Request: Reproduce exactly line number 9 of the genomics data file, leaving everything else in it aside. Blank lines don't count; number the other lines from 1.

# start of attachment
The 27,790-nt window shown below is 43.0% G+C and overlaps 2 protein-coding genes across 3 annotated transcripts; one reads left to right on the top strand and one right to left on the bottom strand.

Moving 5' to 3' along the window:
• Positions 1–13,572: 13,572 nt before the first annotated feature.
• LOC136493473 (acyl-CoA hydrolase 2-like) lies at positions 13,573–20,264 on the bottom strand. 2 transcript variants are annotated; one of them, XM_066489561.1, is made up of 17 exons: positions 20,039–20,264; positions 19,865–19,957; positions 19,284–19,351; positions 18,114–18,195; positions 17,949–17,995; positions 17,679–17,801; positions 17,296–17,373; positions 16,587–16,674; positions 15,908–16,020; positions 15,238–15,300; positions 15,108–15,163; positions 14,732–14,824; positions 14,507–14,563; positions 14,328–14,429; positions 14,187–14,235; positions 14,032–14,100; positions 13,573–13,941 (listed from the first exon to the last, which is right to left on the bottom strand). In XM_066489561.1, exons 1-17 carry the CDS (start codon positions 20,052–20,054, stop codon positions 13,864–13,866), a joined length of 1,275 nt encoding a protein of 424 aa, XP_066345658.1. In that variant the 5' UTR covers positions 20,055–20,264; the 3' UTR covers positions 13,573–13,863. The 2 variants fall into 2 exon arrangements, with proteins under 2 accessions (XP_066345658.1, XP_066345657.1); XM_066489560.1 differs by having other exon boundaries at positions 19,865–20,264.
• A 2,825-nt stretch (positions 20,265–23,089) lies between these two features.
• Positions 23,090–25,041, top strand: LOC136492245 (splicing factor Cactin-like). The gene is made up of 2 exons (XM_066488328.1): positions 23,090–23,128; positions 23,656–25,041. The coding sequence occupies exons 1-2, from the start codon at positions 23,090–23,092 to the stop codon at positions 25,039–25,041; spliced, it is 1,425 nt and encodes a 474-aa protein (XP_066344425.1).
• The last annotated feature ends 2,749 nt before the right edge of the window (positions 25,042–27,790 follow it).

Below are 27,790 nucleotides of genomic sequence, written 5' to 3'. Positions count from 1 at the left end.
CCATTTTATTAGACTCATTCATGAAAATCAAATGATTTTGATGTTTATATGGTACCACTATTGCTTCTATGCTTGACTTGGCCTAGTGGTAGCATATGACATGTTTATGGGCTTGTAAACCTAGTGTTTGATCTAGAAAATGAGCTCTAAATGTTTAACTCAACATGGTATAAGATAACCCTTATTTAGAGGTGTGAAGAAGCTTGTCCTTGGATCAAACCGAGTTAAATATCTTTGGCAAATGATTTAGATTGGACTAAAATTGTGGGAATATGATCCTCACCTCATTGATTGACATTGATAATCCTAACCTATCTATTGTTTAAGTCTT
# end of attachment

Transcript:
CCATTTTATTAGACTCATTCATGAAAATCAAATGATTTTGATGTTTATATGGTACCACTATTGCTTCTATGCTTGACTTGGCCTAGTGGTAGCATATGACATGTTTATGGGCTTGTAAACCTAGTGTTTGATCTAGAAAATGAGCTCTAAATGTTTAACTCAACATGGTATAAGATAACCCTTATTTAGAGGTGTGAAGAAGCTTGTCCTTGGATCAAACCGAGTTAAATATCTTTGGCAAATGATTTAGATTGGACTAAAATTGTGGGAATATGATCCTCACCTCATTGATTGACATTGATAATCCTAACCTATCTATTGTTTAAGTCTT